Life & Culture

The JC Awards 2022: Theatre - No warnings needed in an evening to kvell over

This year saw an array of stand-out performances despite several antisemitism controversies


GOOD by Taylor, , Writer - C.P. Taylor, Director - Dominic Cooke, Harold Pinter Theatre, 2022, Credit: Johan Persson/

I am all for trigger warnings when it comes to theatre. Indeed a central part of my job as JC theatre critic is to warn you against seeing productions where traumatic memories, uncomfortable emotions, upsetting opinions and disgraceful behaviour are absent from shows that you might have otherwise spent your money on. Because obviously the worst thing that can happen to an audience is that nothing is triggered.

There are, however, those who wish to be protected from the prime function of art, which is why Shakespeare’s Globe production of The Merchant of Venice wins this year’s Most Bleedin’ Obvious Statement award for posting the trigger warning that Shakespeare’s play contains antisemitism and other prejudices.

When you think about it this thoughtful act has heartwarming implications. It is, after all, difficult to imagine it was made for Jewish theatregoers.

For them the announcement that Shakespeare’s Jew play, in which Shylock loves his ducats more than his daughter and has grievances that morph into a blood lust for Christian flesh, contains Jew hatred is as revelatory a statement as roses are red and violets are blue (“everyone hates Shylock the Jew”?).

This then only leaves one possibility — that the venue was actually addressing those non-Jewish members of its audience who find the sight of a Jew being maligned and mistreated so upsetting they need to be protected from the trauma. This is my kind of gentile.

Perhaps they still needed counselling after buying a ticket at a different playhouse, one most trusted to never perpetuate racist narratives, only to find that the Royal Court had, in fact, lovingly created one in the form of a rich but morally bankrupt tycoon whose name had to be hurriedly changed from Hershel Fink to Henry Finn in order to de-Jew him.

Yes, I know Rare Earth Mettle was last year’s Unintentional Bias gong winner but the antidote to the production arrived this year in the form of Jonathan Freedland’s verbatim response to antisemitism on the liberal left, Jews. In Their Own Words, a slam dunk for this year’s Fat Chance award given to shows that were impossible to imagine ever happening until they did.

The work was based on Freedland’s interviews about antisemitism with a wide selection of Jews, from Booker-winning novelist Howard Jacobson to painter/decorator Phillip Abrahams.

The work also featured two of the Court’s very own contributions to a genre of plays in which Jews are seen as the enemy of social or political justice. It began playfully with a bemused Hershel Fink being given a crash course by God (the voice of Tracy-Ann Oberman) on how he was begat by bigotry and then later explored Seven Jewish Children, Caryl Churchill’s notorious ten-minute play.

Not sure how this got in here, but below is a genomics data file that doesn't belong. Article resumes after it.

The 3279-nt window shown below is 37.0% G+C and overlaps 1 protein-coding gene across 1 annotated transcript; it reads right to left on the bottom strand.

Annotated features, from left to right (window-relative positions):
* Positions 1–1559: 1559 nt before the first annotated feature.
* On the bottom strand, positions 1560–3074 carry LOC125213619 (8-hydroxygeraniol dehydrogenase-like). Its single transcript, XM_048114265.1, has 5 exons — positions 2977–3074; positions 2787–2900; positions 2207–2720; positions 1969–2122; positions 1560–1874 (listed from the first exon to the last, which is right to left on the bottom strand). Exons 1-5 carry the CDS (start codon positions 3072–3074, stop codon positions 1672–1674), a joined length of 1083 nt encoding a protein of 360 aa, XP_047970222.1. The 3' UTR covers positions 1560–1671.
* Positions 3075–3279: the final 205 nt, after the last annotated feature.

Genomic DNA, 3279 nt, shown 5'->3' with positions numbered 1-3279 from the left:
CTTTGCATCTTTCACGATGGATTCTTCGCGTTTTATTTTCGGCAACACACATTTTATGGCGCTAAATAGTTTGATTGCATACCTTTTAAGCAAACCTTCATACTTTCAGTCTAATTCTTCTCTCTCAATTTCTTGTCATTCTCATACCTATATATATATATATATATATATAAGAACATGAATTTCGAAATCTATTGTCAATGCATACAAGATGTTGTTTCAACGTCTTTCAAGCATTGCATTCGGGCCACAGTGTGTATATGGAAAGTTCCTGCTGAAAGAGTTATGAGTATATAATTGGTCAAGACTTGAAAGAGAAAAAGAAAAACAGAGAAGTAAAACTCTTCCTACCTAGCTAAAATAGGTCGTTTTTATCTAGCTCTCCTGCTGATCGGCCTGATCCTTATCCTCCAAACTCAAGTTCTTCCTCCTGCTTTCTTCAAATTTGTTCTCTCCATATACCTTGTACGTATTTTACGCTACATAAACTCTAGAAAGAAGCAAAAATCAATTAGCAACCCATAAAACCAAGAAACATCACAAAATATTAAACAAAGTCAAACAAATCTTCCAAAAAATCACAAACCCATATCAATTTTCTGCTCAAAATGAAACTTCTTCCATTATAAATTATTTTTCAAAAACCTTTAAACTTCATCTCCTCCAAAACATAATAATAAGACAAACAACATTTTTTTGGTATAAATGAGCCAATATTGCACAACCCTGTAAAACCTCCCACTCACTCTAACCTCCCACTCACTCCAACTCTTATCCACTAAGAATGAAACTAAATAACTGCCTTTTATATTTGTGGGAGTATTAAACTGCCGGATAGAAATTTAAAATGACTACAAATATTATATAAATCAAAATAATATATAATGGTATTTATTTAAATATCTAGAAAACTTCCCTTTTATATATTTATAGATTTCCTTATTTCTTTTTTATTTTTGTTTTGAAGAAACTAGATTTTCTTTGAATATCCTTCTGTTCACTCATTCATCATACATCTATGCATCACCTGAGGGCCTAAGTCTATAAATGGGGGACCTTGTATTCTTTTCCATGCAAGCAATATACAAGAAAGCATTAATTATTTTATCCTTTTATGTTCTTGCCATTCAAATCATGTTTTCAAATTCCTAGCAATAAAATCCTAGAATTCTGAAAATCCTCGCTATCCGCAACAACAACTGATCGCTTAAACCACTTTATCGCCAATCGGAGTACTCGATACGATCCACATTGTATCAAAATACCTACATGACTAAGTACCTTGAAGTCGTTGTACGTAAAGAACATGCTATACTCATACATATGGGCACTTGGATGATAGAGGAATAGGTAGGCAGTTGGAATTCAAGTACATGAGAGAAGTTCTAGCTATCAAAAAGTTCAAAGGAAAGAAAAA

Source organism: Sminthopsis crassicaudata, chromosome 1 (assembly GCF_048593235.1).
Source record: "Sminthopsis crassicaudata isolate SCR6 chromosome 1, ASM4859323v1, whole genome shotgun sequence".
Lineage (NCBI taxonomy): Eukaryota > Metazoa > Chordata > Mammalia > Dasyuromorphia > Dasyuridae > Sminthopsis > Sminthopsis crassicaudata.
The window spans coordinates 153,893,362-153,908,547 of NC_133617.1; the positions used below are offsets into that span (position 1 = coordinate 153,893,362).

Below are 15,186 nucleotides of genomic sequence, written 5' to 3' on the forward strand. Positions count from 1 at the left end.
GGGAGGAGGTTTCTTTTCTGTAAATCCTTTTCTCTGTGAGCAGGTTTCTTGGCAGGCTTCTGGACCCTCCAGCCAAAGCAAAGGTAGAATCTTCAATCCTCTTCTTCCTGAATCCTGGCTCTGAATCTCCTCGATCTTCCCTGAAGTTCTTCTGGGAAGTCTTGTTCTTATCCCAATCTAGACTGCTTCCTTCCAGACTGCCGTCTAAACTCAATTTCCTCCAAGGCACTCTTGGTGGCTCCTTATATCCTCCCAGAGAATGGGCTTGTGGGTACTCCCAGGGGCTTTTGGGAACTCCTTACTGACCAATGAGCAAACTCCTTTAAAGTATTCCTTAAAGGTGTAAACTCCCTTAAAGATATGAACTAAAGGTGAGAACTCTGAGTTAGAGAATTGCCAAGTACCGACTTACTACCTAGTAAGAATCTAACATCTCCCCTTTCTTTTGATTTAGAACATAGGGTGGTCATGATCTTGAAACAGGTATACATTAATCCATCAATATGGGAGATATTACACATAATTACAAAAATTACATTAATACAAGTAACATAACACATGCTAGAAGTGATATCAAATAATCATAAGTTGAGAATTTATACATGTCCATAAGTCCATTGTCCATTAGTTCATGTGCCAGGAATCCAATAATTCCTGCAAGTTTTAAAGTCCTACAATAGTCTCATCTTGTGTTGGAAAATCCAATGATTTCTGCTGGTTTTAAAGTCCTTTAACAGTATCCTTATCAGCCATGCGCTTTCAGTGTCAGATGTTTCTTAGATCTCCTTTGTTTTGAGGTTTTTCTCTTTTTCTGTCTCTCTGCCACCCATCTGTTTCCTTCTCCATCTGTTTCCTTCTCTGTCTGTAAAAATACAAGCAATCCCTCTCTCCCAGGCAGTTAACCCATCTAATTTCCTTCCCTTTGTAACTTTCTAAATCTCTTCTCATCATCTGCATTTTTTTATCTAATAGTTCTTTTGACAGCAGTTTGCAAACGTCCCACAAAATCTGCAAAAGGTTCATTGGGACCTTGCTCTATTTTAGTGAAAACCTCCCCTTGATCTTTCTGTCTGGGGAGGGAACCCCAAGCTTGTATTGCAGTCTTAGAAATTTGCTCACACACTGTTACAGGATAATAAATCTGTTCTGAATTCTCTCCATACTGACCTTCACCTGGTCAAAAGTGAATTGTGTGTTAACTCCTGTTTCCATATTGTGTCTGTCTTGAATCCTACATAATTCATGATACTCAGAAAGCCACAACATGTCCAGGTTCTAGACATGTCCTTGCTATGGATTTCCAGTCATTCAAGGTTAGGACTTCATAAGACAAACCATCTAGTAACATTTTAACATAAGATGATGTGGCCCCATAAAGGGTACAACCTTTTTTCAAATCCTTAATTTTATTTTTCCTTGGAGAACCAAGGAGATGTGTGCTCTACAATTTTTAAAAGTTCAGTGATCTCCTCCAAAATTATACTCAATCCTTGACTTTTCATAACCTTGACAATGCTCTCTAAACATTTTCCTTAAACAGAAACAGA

Knowing this was happening on the same stage as SJC premiered could not have been the most comfortable of moments for the play’s director and most vocal defender, Dominic Cooke. His revival of C.P. Taylor’s Good, starring David Tennant as a decent German who becomes a Nazi and Elliot Levey as his Jewish best friend, overlapped with Freedland’s play.

This is how two productions by one of the finest directors of his generation came to be simultaneously represented on two London stages. One of them is accused of antisemitism, the other warns against it. A clear winner of the inaugural You Couldn’t Make It Up award.

Next week sees the final performance of Good, a production that I worry takes a toll on Levey. I once interviewed the late actor Bruno Ganz who told me how after playing Hitler in Downfall (considered to be the finest portrayal of the Nazi leader) it took him two years to recover from the psychological effects of inhabiting a role that had what he described as “this pitiless quality.”

“I couldn’t find where that came from. I couldn’t find where the hatred began,” he mused as if a part of him were still lost in the darkness.

Levey’s job is a very different challenge. But there must be a toll with a performance that daily demands he switch between the rising panic of assimilated German Jew Maurice realising he is about to be consumed by the Holocaust and the calculating calm of such real-life Nazis as Philipp Bouhler who helped bring it about.

Add to that Levey’s previous production, Cabaret, in which he played another doomed German Jew, Herr Schultz, and the actor has been living in the darkest period of Jewish history for longer than might be healthy.

Still, out of all this came one of the highlights of the year when Levey won his first — but one suspects not his last — Olivier, which is by some margin the only award on this page worth having. Except perhaps the winner of this year’s Kvell award.

The Night of New Jewish Writing at the Kiln curated by drama school graduates Sam Thorpe-Spinks and Dan Wolff was evidence that the pool of Jewish theatre talent in this country is deep.

Comprised of six short works by such accomplished writers as Alexis Zegerman, Ryan Craig and Amy Rosenthal, and including a barmy revenge fantasy about Corbyn by Nick Cassenbaum, this was a rare yet electric showcase of the kind of Jewish writing and acting that rarely finds its way to the British stage.

Pretty much every one of these works demanded to be given a full-length production. Maybe next year.

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